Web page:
“. . . the book is a solid small reference. Its three page bibliography and the 16-page index should quickly point you to any specific name or point of interest.” —Elyse Sommer, Curtain Up
“Jim De Young is out to entertain and educate as he guides his readers through the streets of London. It’s like having a personal tour guide escorting you from the magnificently restored Globe Theatre to the newly remodeled Lyceum Theatre.” —Allegheny Music Works.
“It would make a terrific gift for a traveler, by the way. It runs to 262 pages (with a comprehensive index), has lots of pictures, and, in addition to leading you by the hand through the city’s various theatre districts, is loaded with ideas about what to do when you’re not at the theatre.” — Brian McKinney, Good Show! London Theatre Newsletter
“We stumbled across three books worth the while of London theatre fans on our most recent trip to London:
Jim De Young and John Miller have put together a terrific revised and expanded version of their London Theatre Walks, Thirteen Dramatic Tours through Four Centuries of History and Legend. The book is lively, readable, packed with information, and boasts a substantial index. I tried to use it as designed and found myself on Shaftesbury Avenue, holding the book at several angles and wrestling with a street map, as I tried to digest several paragraphs of information while being heckled by passersby. The book works
better for me in the quiet of a hotel room as I read about the theatre I am about to visit. (The 88 degree heat combined with 90 degree humidity, alternating with drenching showers, didn’t help.) The book also tells you how to find Leicester Square, no small achievement, giving valuable information on the Tkts booth. The book is written by two men deeply in love with this fascinating city and its unique theatrical tradition.” — Brian McKinney’s Good Show London Theatre Newsletter, August 3, 2004 (For more information on McKinney’s excellent newsletter go to http://groups.yahoo.com/group/goodshow-3)
“I am finding it truly difficult not to completely lose myself in London Theatre Walks. . . The thirteen walks perfectly match the 13 weeks I’ll be in London. Do thank Professor De Young . . . for putting the walks together into this book, seemingly expressly for people like me.” — A professor of English Literature from California (From a testimonial letter sent to a former student of Dr. De Young who had given the book to a friend of hers.
“The revised and expanded Second Edition of London Theatre Walks was published in July of 2003 by Applause Books just after I returned from my last London vacation. I enjoyed the first edition tremendously and even received a guided tour of Walk 1 (Shakespeare and the Globe: A trip to Bankside) in December of 2000 by the author himself. What makes a lowly pundit like myself eligible for such first class treatment? Well, it just so happens that the said author is my own father, Dr. James L. De Young, who was professor of Speech Communications and Theater Arts at Monmouth College for almost 40 years until his retirement last year. Dr. De Young traveled to London more than a dozen times over the years—graciously taking me along on a few occasions—to do research, take notes and photographs and work and re-work the reams of cellulose pulp that finally became the first edition of this book in 1999.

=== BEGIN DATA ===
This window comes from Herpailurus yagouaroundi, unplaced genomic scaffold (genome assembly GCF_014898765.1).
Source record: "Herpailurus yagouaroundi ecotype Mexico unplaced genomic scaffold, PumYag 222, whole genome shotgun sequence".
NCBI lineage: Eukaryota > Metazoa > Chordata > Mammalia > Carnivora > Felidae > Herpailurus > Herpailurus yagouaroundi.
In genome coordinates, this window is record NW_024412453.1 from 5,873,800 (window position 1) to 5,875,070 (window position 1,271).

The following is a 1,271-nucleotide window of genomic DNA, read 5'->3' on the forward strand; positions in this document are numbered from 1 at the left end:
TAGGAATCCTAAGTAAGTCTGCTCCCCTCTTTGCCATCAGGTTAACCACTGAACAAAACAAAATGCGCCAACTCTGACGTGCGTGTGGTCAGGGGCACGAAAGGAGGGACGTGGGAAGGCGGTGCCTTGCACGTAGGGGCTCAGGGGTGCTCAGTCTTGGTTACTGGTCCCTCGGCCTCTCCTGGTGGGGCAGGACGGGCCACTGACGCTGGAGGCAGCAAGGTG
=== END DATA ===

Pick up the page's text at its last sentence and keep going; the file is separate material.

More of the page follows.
Even visitors to London who didn’t grow up with the Theatre as I did will find plenty of interest in London Theatre Walks. For those with a little shoe leather to spare, these 13 walks will guide you through some of the most fascinating and historic parts of the city, typically starting and dropping you off at well-known London landmarks you may already be familiar with. Adventuresome rock and roll spirits like myself may also discover that these walks can be turned into a sort of pub crawl game, the object of which is to stop for a pint and have bar attendants in each of the many historic pubs referenced along the route of the walks autograph the margins of the book next to the corresponding reference.
The London Theatre Walks website, designed by yours truly, makes its official internet debut on February 13th on the author’s 66th birthday.” — David deYoung, editor, Howwastheshow.com (Note: It may be a bit nepotistic to feature this comment, but quite frankly it was not solicited and when he also offered to do a website for me, I jumped at the chance. He is in line to take care of the fourth edition. I figure to still be able to walk for the 3rd one.
Plans are already under way for a 3rd edition.
Under consideration are new walks in Hampstead and Chelsea as well as a new section on day trips to theatre sites outside of London such as Shaw’s House at Ayot St. Lawrence, the Roman Theatre at Winchester, the Chichester Theatre complex, and Stratford Upon Avon. There is also hope to add more historical prints, additional photos, and perhaps some color illustrations.
I am the granddaughter of Cyril Maude famous actor/manager at the turn of the 20th Cent. and his wife, the actress Winifred Emery. The Emery family of actors started in 1748 and continued through my mother the actress Margery Maude. I plan a return visit to London this January and am most interested in finding out if you have published a third revision of your book. I have given Maude and Emery archival material to Penn State University, University Park, PA which can be accessed through their rare books collection. I will be eager to find out about your publication LONDON THEATRE WALKS. I might be able to add to your info. re. theatre of that era. Your book sounds interesting. Sincerely, Pamela Milholland
3rd edition hopefully 2011. 2nd edition still viable and still available. I will be happy to check out the material at Penn State. Thanks for your interest.
Jim De Young